Yielding to nature

Instead of talking of strength to fight against nature, we should be contemplating on how to persist by yielding and supplicating


The trek from Yuksom up to Dzongri in the Kangchendzonga National Park in Sikkim is rather a tough climb from 1,780 m to around 4200 m. The vegetation changes from subtropical lush forests to sub-alpine shrub.

The intensity of the landscape is breath-taking especially when reaching locations from where one sees the mountains. The majestic Kangchendzonga, the third highest mountain in the world at 8,586 m, is flanked by the peaks of Kabru and Pandim.

This humbling landscape has been the inspiration and spiritual source for the identity of Sikkim. The Buddhist scriptures state that in the eighth century Guru Padmasambhava, the founder of Vajrayana Buddhism, entered Sikkim from the northwest to declare the land Beyul Demojong or the ‘hidden fruitful valley’.

Treasures and scriptures were hidden in the mountains and Kangchendzonga was given the task of guarding these treasures.

The five peaks of Kangchendzonga are said to contain the five treasures of salt, gold and turquoise, Buddhist scriptures, arms and the last being medicine and seeds.

In the 17th century the hidden land was visited by three Nyingma masters: Lhatsun Chenpo, Kathog Rigzin Chenpo and Ngadak Sempa Chenpo. Of these, Lama Lhatsun Chenpo who cut his way through the Singalila Range and crossed the Kang La from Nepal into the hidden land had the greatest influence.

He performed an elaborate thanksgiving ritual dedicated to Dzonga who lives in Mount Kangchendzonga and is the protective deity of Sikkim.

This has been minutely documented in the Denjong Nay-Sol ritual text which is read by the monks in the monasteries throughout Sikkim.

Additionally the Nay-Yik text provides information on natural features along specific routes. This guides those performing rituals or pilgrimages through the landscape with information on the sacred lakes, caves, rocks and even trees. The Pang Lhabsol is such a ritual which is celebrated towards the end of the monsoon season in chosen monasteries such as Pemayangtse and the monks take a pilgrimage through the sacred landscape giving prayer and offerings at designated locations.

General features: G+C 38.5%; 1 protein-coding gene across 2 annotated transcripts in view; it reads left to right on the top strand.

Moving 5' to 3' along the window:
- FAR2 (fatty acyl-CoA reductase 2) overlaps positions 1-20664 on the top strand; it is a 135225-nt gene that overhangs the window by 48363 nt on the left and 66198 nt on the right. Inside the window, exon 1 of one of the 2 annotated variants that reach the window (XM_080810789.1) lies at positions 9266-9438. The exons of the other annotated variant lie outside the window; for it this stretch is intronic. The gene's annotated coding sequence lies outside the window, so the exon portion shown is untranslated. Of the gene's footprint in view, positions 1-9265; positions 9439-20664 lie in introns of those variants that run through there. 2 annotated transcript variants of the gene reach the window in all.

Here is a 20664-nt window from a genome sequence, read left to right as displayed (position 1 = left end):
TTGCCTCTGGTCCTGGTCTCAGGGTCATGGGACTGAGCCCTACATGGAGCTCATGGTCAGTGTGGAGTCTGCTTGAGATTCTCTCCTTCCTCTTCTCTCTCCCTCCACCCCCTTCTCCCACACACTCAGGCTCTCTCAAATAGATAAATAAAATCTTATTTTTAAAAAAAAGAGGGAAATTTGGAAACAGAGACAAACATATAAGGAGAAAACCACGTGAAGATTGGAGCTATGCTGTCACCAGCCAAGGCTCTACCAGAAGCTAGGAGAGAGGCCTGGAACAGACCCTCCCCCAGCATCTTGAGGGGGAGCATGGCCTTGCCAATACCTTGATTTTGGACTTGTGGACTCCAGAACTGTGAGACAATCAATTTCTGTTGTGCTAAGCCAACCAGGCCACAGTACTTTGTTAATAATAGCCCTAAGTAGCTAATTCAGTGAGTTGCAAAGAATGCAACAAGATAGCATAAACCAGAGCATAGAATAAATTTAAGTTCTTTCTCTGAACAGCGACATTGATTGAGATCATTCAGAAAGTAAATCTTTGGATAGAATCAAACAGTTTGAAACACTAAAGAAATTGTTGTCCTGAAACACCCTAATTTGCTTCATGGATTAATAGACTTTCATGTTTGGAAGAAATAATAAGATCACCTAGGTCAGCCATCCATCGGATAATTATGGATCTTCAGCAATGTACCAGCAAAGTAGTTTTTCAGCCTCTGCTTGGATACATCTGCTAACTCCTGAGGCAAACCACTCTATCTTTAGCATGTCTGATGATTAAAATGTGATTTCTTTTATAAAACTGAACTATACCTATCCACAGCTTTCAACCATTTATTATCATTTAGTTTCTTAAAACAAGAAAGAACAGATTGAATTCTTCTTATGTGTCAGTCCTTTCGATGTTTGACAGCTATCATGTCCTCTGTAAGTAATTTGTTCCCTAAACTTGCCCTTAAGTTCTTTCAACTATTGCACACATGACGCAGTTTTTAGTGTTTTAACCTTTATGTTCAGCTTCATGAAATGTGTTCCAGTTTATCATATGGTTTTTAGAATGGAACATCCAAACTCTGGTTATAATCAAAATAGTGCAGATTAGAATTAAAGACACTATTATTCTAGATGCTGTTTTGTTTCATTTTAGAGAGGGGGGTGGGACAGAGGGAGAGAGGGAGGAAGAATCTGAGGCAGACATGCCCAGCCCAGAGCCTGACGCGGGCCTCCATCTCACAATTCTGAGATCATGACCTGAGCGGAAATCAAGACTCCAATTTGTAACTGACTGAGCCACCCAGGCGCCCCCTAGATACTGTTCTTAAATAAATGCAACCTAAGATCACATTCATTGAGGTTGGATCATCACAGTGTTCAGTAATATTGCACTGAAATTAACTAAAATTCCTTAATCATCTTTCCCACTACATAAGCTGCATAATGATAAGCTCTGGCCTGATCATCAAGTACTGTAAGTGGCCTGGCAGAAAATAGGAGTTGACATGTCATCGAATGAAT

The Pang Lhabsol celebrates the guardian deity Dzonga and Kangchendzonga invoking peace and prosperity. As the monks move through the pristine landscape they follow strict rules on behaviour ensuring that the environment is not disturbed or harmed.

It is such reverence to nature that allows for conservation to take place.

This spiritual relationship with the landscape is based on a deep rooted understanding. When a research scientist from the Wildlife Institute of India (WII) was setting up camera traps to document the elusive wildlife in the park, he was very successful because the locals told him were to place them.

This shows that it is not blind faith, but knowledge of their environment. This has been closely entwined in the cultural activities of the local inhabitants.

The earthquakes of September 2011 and April 2015 caused a great deal of damage to the monasteries in Sikkim. This includes Dubdi Monastery in Yuksom which was built in 1701 and is the oldest monastery in Sikkim. Extensive damage was also done to the important monasteries of Pemayangtse and Tashiding. The work being carried out there in response to the earthquake damage can hardly be considered to be restoration, however, the celebrations and rituals continue with added zest.

Here we see the struggle of humans to persist with their cultural endeavours to withstand the might of the natural powers. The deep knowledge of construction gained over centuries is often forgotten. Just as the success of the WII

research scientist with positioning of his camera traps depended on local knowledge, so are the experts in construction dependent on local knowledge.

If only the modern experts would be aware of this and acknowledge their shortcomings. Instead of talking of strength to fight against nature, we should be contemplating on how to persist by yielding and supplicating.

(The author is an architect and can be contacted through paharnepal@hotmail.com)